Date Awarded


Document Type


Degree Name

Doctor of Philosophy (Ph.D.)


Virginia Institute of Marine Science


Matthew L Kirwan

Committee Member

Elizabeth A Canuel

Committee Member

Christopher J Hein

Committee Member

David S Johnson

Committee Member

J Patrick Megonigal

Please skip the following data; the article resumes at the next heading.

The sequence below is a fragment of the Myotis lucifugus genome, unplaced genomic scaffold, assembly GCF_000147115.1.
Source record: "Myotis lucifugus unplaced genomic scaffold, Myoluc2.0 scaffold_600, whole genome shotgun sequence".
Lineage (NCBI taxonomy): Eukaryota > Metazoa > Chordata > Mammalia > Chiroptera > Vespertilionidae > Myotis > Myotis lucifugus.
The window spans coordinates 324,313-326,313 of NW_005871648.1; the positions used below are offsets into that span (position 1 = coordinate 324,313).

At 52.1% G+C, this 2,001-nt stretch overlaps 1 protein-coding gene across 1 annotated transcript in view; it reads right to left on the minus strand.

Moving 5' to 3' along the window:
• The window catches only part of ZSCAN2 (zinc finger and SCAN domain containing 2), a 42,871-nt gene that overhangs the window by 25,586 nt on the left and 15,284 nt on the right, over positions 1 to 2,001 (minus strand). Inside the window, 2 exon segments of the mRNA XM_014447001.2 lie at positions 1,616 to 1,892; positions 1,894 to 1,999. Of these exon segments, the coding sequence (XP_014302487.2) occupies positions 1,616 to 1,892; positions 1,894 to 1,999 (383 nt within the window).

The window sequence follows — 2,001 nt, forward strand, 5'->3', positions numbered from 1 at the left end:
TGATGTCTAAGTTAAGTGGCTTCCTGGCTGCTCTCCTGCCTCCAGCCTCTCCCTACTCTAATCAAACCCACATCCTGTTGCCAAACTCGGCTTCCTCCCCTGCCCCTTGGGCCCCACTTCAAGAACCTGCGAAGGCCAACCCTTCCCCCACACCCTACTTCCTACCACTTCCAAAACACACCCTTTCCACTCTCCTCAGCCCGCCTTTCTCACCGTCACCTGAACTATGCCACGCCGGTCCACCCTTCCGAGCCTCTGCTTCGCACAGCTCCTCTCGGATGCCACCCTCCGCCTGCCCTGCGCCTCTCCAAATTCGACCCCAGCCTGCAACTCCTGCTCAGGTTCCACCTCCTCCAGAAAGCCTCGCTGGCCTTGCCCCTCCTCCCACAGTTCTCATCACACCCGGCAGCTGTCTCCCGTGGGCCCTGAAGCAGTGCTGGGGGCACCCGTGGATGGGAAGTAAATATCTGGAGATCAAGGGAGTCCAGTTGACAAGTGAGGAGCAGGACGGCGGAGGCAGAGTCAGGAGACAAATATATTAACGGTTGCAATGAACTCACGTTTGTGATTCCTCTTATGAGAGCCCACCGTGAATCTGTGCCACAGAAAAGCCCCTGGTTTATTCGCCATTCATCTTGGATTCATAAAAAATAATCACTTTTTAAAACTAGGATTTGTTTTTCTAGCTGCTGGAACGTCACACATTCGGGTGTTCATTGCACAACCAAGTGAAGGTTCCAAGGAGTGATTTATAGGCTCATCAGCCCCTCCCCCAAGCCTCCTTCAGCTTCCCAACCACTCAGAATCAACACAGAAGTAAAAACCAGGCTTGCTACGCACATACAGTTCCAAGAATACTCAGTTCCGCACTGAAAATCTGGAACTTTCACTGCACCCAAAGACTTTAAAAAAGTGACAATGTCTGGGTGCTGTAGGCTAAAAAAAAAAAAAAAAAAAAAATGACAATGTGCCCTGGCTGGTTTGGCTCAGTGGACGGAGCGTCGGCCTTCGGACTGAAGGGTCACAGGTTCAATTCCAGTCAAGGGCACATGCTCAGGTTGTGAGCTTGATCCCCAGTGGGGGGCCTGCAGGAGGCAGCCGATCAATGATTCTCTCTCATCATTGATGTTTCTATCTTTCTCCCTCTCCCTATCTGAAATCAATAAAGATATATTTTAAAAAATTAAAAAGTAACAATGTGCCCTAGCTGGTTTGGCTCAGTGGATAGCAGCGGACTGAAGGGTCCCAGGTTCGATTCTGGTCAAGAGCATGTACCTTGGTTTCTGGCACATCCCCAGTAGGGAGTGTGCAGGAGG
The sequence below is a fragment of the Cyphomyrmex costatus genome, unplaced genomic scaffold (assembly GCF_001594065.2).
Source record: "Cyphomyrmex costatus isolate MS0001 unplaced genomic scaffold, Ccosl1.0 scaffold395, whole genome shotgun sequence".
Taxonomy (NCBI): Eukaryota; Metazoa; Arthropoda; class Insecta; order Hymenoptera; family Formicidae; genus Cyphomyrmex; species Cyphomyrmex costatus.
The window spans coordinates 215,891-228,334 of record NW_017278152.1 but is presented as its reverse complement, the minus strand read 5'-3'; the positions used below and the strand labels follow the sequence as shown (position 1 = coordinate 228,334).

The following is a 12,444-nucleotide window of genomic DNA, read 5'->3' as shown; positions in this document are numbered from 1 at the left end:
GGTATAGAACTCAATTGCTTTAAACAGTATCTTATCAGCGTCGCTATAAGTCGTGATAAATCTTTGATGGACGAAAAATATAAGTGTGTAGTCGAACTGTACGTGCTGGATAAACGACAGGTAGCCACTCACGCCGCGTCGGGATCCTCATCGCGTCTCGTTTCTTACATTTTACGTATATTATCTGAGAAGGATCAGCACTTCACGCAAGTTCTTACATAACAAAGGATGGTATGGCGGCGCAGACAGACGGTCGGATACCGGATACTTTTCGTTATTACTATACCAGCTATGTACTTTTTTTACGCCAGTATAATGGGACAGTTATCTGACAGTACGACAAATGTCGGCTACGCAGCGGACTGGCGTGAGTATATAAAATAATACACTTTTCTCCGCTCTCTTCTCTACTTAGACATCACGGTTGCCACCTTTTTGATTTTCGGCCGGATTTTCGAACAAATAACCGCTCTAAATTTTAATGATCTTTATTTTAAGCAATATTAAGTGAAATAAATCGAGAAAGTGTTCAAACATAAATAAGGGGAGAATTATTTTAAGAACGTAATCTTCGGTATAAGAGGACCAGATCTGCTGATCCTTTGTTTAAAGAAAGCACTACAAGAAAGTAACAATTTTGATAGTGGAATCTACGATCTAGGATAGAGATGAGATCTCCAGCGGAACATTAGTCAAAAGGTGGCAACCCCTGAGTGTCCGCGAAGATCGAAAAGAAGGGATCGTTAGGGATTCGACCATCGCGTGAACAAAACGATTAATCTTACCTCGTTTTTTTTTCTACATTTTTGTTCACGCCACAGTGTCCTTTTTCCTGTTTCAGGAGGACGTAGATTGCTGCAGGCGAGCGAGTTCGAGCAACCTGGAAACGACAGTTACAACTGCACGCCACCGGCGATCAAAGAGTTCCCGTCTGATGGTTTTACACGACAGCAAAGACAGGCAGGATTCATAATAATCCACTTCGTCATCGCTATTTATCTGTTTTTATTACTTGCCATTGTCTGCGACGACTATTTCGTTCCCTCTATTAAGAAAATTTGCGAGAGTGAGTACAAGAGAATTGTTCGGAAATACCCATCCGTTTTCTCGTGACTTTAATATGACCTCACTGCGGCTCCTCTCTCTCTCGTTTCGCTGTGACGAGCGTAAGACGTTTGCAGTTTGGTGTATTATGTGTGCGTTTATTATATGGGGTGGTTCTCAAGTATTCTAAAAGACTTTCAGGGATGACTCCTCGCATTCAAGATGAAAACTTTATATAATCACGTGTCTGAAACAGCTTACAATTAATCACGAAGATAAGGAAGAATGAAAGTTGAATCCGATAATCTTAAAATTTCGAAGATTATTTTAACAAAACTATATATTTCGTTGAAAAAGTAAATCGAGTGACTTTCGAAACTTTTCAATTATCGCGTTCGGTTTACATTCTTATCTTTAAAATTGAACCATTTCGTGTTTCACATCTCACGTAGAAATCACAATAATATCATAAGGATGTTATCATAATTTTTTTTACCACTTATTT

The coastal landscape is a naturally shifting mosaic of distinct ecosystems that are rapidly migrating with climate change. While directional changes in climate, such as warming and sea level rise, are fundamentally reorganizing the coastal landscape, ecosystem function, especially carbon storage, is affected to an unknown degree. This dissertation presents four chapters that examine the role of ecosystem transitions in coastal carbon dynamics across a range of spatial scales – within individual ecosystems, between two ecosystems, and at the landscape between an array of ecosystems. Ghost forests, or the marsh-forest ecotone, serves as an ideal example of a migratory ecotone. As sea levels rise, terrestrial forests die-off from salt water intrusion and are replaced by salt-tolerant marsh species. While this transition is widely seen and studied, we present the first field study that quantifies carbon loss during this transition (Chapter 1). Significantly, we find that the loss of carbon during marsh migration can be replaced by the accumulating marsh soils, but the timescale for this replacement is at the scale of centuries. Warming, a co-occurring climate stressor, is expected to affect carbon storage to an unknown degree as it affects both antagonistic properties to soil carbon storage: production and decomposition. In a whole-ecosystem soil warming experiment, we find that moderate amounts of warming consistently maximized root growth, marsh elevation gain, and belowground carbon accumulation (Chapter 2). However, our work indicates nonpermanent benefits as global temperatures continue to rise and elevated temperatures exacerbate marsh elevation and carbon loss. At the landscape scale, we see that while climate change can drastically reduce or increase the extent of coastal habitats, compensatory mechanisms largely maintain individual ecosystem extents (Chapter 3). However, coastal squeeze in some environments still reduce extents of ecosystem critical to regional carbon storage. Blue carbon habitats that comprise the coastal zone are able to compensate this loss in less time than it takes to accrue that loss. These findings reveal unique functional compensatory mechanisms at the landscape scale that quickly absorb carbon losses and could facilitate increased regional carbon storage in the face of accelerating climate change. Finally, we concentrate on ecosystem vulnerability of salt marshes, an ecosystem with a critical role in global and local carbon dynamics. By leveraging decadal SET data, we are able to identify early warning signals of marsh collapse in the changing microtopography of the marsh surface (Chapter 4). Increasing microtopographic heterogeneity in degrading salt marshes mirrored trends in a diverse array of systems with alternative stable states – indicating that early warning signals of marsh drowning and ecosystem transition are observable at small-spatial scales prior to runaway ecosystem degradation. Congruence between traditional and novel metrics of marsh vulnerability indicate that microtopographic metrics can be easily applied to existing SET records to identify hidden vulnerability before widespread marsh degradation.




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